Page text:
This dish is usually associated with Germany and Austria, but in the regions of Italy that border these countries various food influences (such as speck, sauerkraut and goulash) have crossed national boundaries. Although the classic strudel recipe uses apples, it can be made with various fillings – such as cherries, apricots, or even peaches – and can be eaten warm or cold, as a pudding, or served at tea-time. You could make a strudel dough from scratch, but it is fiddly and time-consuming. It’s much easier just to use filo pastry, which you can buy anywhere.
For the pastry
- 50 g unsalted butter, melted
- 4 sheets filo pastry, 32 x 37cm (about 150g)
- icing sugar, for dusting
- double cream, to serve
For the filling
- 3 tbsp soft raisins
- 1 large orange, zested and juiced
- 800 g cooking apples, peeled, cored and cut into small chunks
- 50 g unsalted butter
- 100 ml water
- 100 g caster sugar
- 1 tsp ground cinnamon
- 1 large handful fresh breadcrumbs
Oven temperatures are for conventional; if using fan-forced (convection), reduce the temperature by 20˚C. | We use Australian tablespoons and cups: 1 teaspoon equals 5 ml; 1 tablespoon equals 20 ml; 1 cup equals 250 ml. | All herbs are fresh (unless specified) and cups are lightly packed. | All vegetables are medium size and peeled, unless specified. | All eggs are 55-60 g, unless specified.
For the filling, place the raisins in a small bowl with the orange zest and juice to soak.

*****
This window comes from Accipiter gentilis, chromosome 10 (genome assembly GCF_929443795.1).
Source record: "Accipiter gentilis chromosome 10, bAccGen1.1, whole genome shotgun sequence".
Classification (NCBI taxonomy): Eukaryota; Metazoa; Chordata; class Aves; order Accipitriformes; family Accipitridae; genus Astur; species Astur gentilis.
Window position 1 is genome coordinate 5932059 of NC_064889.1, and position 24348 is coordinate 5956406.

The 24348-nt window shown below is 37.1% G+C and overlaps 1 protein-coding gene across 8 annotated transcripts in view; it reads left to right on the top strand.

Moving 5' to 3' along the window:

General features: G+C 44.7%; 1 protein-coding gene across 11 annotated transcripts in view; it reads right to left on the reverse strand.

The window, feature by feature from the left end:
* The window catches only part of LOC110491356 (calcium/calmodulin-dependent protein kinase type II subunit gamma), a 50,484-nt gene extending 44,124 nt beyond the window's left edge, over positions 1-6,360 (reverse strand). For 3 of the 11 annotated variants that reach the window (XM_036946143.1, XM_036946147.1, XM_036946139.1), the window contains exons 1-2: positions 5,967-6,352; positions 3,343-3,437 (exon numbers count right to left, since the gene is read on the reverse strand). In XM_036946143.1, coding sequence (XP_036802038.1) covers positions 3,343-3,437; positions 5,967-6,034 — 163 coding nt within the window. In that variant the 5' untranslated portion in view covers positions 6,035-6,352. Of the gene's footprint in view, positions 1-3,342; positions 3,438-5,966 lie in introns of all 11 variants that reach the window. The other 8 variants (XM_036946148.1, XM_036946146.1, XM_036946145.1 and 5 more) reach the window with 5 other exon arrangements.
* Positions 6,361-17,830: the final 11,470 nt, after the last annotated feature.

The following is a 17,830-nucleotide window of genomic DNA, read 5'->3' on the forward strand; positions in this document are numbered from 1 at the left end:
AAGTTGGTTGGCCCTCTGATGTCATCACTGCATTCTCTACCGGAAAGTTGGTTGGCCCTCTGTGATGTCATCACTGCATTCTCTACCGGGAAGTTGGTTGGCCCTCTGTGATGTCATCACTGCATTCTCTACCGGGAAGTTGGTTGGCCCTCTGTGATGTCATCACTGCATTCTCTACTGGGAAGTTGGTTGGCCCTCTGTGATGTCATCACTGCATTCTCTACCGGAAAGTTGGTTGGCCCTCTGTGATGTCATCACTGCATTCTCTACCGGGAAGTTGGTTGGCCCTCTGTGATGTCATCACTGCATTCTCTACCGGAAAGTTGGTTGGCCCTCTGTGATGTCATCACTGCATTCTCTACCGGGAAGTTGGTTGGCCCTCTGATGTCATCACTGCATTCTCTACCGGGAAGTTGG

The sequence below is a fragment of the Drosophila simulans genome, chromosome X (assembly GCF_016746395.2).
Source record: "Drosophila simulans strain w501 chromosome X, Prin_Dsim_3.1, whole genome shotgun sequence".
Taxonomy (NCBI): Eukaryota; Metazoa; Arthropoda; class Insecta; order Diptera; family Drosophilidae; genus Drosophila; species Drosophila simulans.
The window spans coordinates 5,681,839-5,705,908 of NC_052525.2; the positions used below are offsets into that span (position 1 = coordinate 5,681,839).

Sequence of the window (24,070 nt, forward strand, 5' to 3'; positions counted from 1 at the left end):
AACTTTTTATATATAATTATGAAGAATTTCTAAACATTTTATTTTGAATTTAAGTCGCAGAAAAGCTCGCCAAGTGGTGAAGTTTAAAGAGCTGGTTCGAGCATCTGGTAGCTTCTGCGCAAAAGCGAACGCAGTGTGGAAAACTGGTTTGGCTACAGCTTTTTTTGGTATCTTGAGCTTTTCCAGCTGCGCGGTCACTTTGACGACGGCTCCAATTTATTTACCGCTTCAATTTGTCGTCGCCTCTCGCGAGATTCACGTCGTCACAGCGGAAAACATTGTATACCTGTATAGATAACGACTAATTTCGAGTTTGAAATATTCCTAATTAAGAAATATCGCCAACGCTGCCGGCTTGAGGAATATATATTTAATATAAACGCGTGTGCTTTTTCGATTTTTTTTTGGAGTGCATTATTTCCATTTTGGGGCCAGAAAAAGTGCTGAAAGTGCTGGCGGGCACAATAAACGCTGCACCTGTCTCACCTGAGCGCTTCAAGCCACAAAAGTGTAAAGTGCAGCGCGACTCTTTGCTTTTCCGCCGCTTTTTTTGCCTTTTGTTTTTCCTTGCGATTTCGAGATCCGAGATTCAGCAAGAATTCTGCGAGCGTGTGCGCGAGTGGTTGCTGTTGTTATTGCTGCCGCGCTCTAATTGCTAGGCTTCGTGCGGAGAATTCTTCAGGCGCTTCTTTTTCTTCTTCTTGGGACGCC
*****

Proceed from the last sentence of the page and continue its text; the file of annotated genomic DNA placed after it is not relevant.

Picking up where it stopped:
Put the apple in a pan with the butter, water and sugar, and cook together for 8–10 minutes, until the apple has softened slightly, but still retains its shape.
Remove from the heat, add the cinnamon, raisins, along with the orange zest and juice, and the breadcrumbs, and stir to combine – the breadcrumbs will bind everything together. Leave to cool.
Preheat the oven to 180°C/Gas 4.
Brush a suitably sized baking tray with a little of the melted butter. Spread out one sheet of filo on the baking tray, and brush with some more of the butter.
Repeat the process with the remaining pastry sheets, placing them on top of each other, brushing with melted butter each time.
Spoon the apple mixture along the middle of the pastry and roll up – from the bottom first, then the sides, ending with the top – to make into a parcel, seam-side down. (If you like, you can even scrunch up some extra filo pastry to make a decoration for the top.)
Brush all over with the remaining butter and bake in the oven for 15–20 minutes, or until the top is crisp and golden. Check after 10 minutes; if it is browning too quickly, reduce the heat a little.
Dust with icing sugar and serve with double cream.